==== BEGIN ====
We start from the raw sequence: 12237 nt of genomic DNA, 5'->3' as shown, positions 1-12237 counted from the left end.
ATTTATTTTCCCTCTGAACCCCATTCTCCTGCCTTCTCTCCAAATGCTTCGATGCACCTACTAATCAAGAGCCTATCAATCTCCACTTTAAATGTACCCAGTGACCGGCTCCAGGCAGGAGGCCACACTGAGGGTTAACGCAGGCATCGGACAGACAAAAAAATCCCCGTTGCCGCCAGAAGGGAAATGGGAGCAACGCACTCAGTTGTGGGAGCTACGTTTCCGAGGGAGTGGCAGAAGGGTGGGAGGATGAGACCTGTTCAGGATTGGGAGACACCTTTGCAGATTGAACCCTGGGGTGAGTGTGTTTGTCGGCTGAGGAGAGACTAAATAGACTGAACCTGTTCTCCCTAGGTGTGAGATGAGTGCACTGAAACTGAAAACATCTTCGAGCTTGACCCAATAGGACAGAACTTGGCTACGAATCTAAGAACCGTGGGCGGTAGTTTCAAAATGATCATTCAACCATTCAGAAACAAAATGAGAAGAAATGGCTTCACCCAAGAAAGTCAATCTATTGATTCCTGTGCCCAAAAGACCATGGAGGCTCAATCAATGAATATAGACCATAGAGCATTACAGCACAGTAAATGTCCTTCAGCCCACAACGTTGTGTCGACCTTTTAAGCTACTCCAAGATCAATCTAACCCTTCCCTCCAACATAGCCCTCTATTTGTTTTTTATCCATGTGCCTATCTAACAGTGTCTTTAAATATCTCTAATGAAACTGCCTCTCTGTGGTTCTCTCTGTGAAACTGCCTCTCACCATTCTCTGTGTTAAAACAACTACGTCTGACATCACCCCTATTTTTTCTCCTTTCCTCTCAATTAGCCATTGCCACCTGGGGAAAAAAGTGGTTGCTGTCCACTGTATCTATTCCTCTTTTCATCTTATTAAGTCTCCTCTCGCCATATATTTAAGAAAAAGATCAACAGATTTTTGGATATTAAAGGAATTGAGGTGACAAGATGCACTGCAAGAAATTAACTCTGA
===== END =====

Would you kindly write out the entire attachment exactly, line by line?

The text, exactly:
We start from the raw sequence: 12237 nt of genomic DNA, 5'->3' as shown, positions 1-12237 counted from the left end.
ATTTATTTTCCCTCTGAACCCCATTCTCCTGCCTTCTCTCCAAATGCTTCGATGCACCTACTAATCAAGAGCCTATCAATCTCCACTTTAAATGTACCCAGTGACCGGCTCCAGGCAGGAGGCCACACTGAGGGTTAACGCAGGCATCGGACAGACAAAAAAATCCCCGTTGCCGCCAGAAGGGAAATGGGAGCAACGCACTCAGTTGTGGGAGCTACGTTTCCGAGGGAGTGGCAGAAGGGTGGGAGGATGAGACCTGTTCAGGATTGGGAGACACCTTTGCAGATTGAACCCTGGGGTGAGTGTGTTTGTCGGCTGAGGAGAGACTAAATAGACTGAACCTGTTCTCCCTAGGTGTGAGATGAGTGCACTGAAACTGAAAACATCTTCGAGCTTGACCCAATAGGACAGAACTTGGCTACGAATCTAAGAACCGTGGGCGGTAGTTTCAAAATGATCATTCAACCATTCAGAAACAAAATGAGAAGAAATGGCTTCACCCAAGAAAGTCAATCTATTGATTCCTGTGCCCAAAAGACCATGGAGGCTCAATCAATGAATATAGACCATAGAGCATTACAGCACAGTAAATGTCCTTCAGCCCACAACGTTGTGTCGACCTTTTAAGCTACTCCAAGATCAATCTAACCCTTCCCTCCAACATAGCCCTCTATTTGTTTTTTATCCATGTGCCTATCTAACAGTGTCTTTAAATATCTCTAATGAAACTGCCTCTCTGTGGTTCTCTCTGTGAAACTGCCTCTCACCATTCTCTGTGTTAAAACAACTACGTCTGACATCACCCCTATTTTTTCTCCTTTCCTCTCAATTAGCCATTGCCACCTGGGGAAAAAAGTGGTTGCTGTCCACTGTATCTATTCCTCTTTTCATCTTATTAAGTCTCCTCTCGCCATATATTTAAGAAAAAGATCAACAGATTTTTGGATATTAAAGGAATTGAGGTGACAAGATGCACTGCAAGAAATTAACTCTGA